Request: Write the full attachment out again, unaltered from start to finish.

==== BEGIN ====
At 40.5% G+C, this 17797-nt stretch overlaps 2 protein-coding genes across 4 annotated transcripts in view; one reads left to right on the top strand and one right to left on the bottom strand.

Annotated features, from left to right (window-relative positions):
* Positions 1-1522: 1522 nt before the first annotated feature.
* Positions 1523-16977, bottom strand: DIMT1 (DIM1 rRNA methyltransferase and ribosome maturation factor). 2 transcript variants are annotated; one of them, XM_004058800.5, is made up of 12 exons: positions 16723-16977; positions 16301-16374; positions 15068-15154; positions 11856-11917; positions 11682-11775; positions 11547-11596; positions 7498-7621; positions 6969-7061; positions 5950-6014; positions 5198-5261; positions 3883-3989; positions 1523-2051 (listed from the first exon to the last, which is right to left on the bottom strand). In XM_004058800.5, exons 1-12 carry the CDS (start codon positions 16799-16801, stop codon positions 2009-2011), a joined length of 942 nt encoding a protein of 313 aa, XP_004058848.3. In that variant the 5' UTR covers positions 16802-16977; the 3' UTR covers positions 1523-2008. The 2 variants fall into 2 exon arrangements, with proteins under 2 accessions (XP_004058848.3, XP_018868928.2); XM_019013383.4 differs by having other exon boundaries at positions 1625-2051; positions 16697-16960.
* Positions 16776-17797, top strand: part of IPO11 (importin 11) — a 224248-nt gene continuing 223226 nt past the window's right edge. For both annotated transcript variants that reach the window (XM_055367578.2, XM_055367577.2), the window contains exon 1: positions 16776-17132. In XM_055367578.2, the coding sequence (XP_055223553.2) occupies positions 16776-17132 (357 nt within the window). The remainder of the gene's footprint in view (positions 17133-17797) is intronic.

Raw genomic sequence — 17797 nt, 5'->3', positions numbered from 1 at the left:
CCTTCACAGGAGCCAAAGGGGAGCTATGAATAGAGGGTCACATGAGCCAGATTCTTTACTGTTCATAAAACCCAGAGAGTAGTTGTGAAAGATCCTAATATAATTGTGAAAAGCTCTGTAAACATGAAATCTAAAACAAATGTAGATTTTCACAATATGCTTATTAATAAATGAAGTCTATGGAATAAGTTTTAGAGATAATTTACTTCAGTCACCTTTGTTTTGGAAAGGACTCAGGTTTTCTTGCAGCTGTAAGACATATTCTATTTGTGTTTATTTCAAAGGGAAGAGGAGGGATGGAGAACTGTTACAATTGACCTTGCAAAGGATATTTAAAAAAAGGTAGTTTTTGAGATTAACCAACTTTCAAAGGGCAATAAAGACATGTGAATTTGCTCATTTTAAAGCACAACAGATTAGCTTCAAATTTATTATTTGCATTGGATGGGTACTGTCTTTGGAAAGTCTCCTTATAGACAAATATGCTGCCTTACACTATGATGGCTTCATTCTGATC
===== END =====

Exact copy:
At 40.5% G+C, this 17797-nt stretch overlaps 2 protein-coding genes across 4 annotated transcripts in view; one reads left to right on the top strand and one right to left on the bottom strand.

Annotated features, from left to right (window-relative positions):
* Positions 1-1522: 1522 nt before the first annotated feature.
* Positions 1523-16977, bottom strand: DIMT1 (DIM1 rRNA methyltransferase and ribosome maturation factor). 2 transcript variants are annotated; one of them, XM_004058800.5, is made up of 12 exons: positions 16723-16977; positions 16301-16374; positions 15068-15154; positions 11856-11917; positions 11682-11775; positions 11547-11596; positions 7498-7621; positions 6969-7061; positions 5950-6014; positions 5198-5261; positions 3883-3989; positions 1523-2051 (listed from the first exon to the last, which is right to left on the bottom strand). In XM_004058800.5, exons 1-12 carry the CDS (start codon positions 16799-16801, stop codon positions 2009-2011), a joined length of 942 nt encoding a protein of 313 aa, XP_004058848.3. In that variant the 5' UTR covers positions 16802-16977; the 3' UTR covers positions 1523-2008. The 2 variants fall into 2 exon arrangements, with proteins under 2 accessions (XP_004058848.3, XP_018868928.2); XM_019013383.4 differs by having other exon boundaries at positions 1625-2051; positions 16697-16960.
* Positions 16776-17797, top strand: part of IPO11 (importin 11) — a 224248-nt gene continuing 223226 nt past the window's right edge. For both annotated transcript variants that reach the window (XM_055367578.2, XM_055367577.2), the window contains exon 1: positions 16776-17132. In XM_055367578.2, the coding sequence (XP_055223553.2) occupies positions 16776-17132 (357 nt within the window). The remainder of the gene's footprint in view (positions 17133-17797) is intronic.

Raw genomic sequence — 17797 nt, 5'->3', positions numbered from 1 at the left:
CCTTCACAGGAGCCAAAGGGGAGCTATGAATAGAGGGTCACATGAGCCAGATTCTTTACTGTTCATAAAACCCAGAGAGTAGTTGTGAAAGATCCTAATATAATTGTGAAAAGCTCTGTAAACATGAAATCTAAAACAAATGTAGATTTTCACAATATGCTTATTAATAAATGAAGTCTATGGAATAAGTTTTAGAGATAATTTACTTCAGTCACCTTTGTTTTGGAAAGGACTCAGGTTTTCTTGCAGCTGTAAGACATATTCTATTTGTGTTTATTTCAAAGGGAAGAGGAGGGATGGAGAACTGTTACAATTGACCTTGCAAAGGATATTTAAAAAAAGGTAGTTTTTGAGATTAACCAACTTTCAAAGGGCAATAAAGACATGTGAATTTGCTCATTTTAAAGCACAACAGATTAGCTTCAAATTTATTATTTGCATTGGATGGGTACTGTCTTTGGAAAGTCTCCTTATAGACAAATATGCTGCCTTACACTATGATGGCTTCATTCTGATC